WHO Current Affairs - 2019
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The World Malaria Day (WMD) is being observed every year on 25 April across the world to recognise the global efforts to control preventable vector borne disease malaria. It also seeks to highlight the need for continued investment and sustained political commitment for elimination and control of malaria.
The theme of 2018 WMD is “Ready to beat malaria“. The theme marks mportance of collective responsibility and commitment of global community in bringing together people on working towards making world free of malaria. It also puts exemplary progress achieved in tackling malaria under spotlight.
The World Malaria Day (WMD) was established by the 60th session of World Health Assembly, a decision-making body of World Health Organization (WHO) in May 2007. It was established to provide understanding and education of malaria and also spread information on year-long intensified implementation of national malaria-control strategies. It is one of eight official global public health campaigns currently marked by the WHO.
Malaria is mosquito-borne infectious disease most commonly transmitted through the bite of infected female Anopheles mosquito. It caused by parasitic protozoans (a group of single-celled microorganisms) belonging to Plasmodium type. After an infected mosquito bites human, parasites begin to multiply in person’s liver. It progresses to infect and destroy red blood cells (RBCs) in the body. Common symptoms of severe malaria include flu, fever and chills respiratory distress and deep breathing, abnormal bleeding, signs of anaemia and impaired consciousness. Malaria can be controlled by early diagnosis.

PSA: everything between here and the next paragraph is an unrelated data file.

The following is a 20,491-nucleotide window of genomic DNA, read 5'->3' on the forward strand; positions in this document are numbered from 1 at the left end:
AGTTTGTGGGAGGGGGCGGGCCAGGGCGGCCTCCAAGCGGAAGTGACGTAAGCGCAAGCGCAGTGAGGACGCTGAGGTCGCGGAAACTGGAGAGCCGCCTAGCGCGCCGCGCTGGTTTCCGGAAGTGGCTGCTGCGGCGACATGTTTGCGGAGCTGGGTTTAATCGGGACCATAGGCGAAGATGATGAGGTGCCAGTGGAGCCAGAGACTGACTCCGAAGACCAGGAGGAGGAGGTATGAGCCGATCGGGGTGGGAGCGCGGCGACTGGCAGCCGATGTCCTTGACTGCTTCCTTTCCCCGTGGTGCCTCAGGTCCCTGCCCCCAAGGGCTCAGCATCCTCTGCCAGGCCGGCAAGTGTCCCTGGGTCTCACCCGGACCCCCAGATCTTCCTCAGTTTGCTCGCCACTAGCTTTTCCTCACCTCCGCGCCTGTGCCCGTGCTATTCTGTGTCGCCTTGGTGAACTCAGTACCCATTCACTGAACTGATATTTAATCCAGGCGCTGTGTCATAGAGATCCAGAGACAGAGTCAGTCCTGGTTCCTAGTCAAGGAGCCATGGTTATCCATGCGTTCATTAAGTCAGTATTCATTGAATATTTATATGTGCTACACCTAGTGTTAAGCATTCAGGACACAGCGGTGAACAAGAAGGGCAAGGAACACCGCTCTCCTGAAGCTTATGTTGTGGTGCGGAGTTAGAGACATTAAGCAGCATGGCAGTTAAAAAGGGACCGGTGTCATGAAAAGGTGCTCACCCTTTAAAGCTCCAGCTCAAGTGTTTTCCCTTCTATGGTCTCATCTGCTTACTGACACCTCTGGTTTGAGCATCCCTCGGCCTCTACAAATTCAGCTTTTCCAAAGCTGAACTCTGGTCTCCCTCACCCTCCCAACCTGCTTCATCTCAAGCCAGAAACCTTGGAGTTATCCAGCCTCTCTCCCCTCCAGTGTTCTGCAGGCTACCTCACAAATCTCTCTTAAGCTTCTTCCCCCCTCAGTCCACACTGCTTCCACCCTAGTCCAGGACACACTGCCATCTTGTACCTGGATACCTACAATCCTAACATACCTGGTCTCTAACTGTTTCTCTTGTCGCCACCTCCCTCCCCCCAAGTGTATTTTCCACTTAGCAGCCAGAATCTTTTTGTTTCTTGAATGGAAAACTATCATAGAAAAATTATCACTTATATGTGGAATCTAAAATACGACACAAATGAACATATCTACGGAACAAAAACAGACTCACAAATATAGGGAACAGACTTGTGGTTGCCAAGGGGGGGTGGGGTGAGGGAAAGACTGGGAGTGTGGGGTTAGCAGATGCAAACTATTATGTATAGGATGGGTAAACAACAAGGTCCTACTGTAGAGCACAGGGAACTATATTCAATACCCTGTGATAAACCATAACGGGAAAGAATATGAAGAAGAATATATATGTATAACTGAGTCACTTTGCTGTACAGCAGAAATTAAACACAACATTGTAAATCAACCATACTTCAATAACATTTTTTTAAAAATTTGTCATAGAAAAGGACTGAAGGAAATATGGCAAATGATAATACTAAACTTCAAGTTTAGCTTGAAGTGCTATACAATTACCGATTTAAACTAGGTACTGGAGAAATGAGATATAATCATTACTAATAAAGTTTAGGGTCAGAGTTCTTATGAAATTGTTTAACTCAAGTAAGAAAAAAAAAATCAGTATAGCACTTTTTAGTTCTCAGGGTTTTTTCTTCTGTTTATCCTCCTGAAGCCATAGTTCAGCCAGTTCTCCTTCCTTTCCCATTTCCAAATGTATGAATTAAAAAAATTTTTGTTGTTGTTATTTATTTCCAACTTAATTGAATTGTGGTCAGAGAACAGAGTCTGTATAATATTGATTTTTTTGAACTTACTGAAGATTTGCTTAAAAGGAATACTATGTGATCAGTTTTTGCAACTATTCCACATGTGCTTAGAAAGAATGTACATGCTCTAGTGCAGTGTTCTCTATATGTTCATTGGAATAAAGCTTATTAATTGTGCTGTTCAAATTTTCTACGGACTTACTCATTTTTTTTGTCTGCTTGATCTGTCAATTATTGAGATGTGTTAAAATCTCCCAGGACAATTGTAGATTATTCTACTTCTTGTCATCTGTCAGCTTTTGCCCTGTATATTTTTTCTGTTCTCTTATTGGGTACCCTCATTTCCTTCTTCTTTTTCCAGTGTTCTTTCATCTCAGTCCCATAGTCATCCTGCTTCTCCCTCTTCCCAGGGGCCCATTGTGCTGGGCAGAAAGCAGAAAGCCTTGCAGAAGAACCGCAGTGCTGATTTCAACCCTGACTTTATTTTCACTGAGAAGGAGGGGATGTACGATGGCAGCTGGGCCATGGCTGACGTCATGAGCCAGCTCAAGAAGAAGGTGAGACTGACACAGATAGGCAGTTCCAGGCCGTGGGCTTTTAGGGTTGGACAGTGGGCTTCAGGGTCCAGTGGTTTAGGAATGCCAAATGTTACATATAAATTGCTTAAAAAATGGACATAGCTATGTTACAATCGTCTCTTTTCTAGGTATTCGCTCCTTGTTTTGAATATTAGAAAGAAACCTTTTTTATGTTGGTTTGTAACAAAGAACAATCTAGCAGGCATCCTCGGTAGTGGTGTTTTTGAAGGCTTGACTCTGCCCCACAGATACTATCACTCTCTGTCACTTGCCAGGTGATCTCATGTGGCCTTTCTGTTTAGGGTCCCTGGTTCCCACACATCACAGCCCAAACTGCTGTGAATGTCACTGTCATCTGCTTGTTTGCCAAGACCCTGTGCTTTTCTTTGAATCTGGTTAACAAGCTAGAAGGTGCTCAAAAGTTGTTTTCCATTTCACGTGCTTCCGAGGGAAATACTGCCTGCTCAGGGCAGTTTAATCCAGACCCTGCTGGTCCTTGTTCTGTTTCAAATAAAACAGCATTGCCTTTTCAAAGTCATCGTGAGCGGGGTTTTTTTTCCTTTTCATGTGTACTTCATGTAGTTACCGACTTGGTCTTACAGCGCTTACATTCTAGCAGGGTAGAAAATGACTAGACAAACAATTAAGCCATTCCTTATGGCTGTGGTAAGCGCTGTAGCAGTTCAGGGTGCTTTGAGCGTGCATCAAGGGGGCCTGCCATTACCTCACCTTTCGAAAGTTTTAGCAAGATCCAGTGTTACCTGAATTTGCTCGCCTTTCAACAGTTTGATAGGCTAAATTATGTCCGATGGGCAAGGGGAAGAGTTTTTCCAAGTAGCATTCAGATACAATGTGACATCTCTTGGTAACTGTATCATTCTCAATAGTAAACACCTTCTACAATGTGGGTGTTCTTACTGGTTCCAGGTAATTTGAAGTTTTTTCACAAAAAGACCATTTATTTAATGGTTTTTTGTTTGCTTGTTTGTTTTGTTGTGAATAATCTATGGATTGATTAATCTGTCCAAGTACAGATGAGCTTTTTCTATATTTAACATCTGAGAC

World Health Organization (WHO) has invited pharmaceutical companies around the world to submit proposals to manufacture affordable versions of newer medicines for treatment of drug resistant tuberculosis (DR-TB). It has now requested drug makers to submit Expression of Interest (EoI) for Bedaquiline and Delaminid, two new-generation drugs, recommended for DR-TB. The aim of this proposal is to replicate success of addressing HIV epidemic. Under WHO norms, drugs submitted upon such requests and complying with its standards will be included in list for procurement by UN and other organisations.
India has nearly 1.3 lakh DR-TB patients, most in the world. Currently Health Ministry gets only 10,000 doses of Bedaquiline and 400 doses of Delaminid. These medicines are obtained as donations from Janssen (US) and Otsuka Pharmaceuticals (Japan), their respective manufacturers.
EoI considered by WHO for two drugs will be key compounds to address challenges of DR-TB. It will encourage generic competition to start finding ways to make these medicines available in countries where they are not yet registered. It will also allow generics manufacturers interested in producing these two drugs and currently facing technical challenges. The pre-qualification will ensure greater numbers of manufacturers are supplying quality medicines, which, in turn, means a more competitive market and more affordable prices.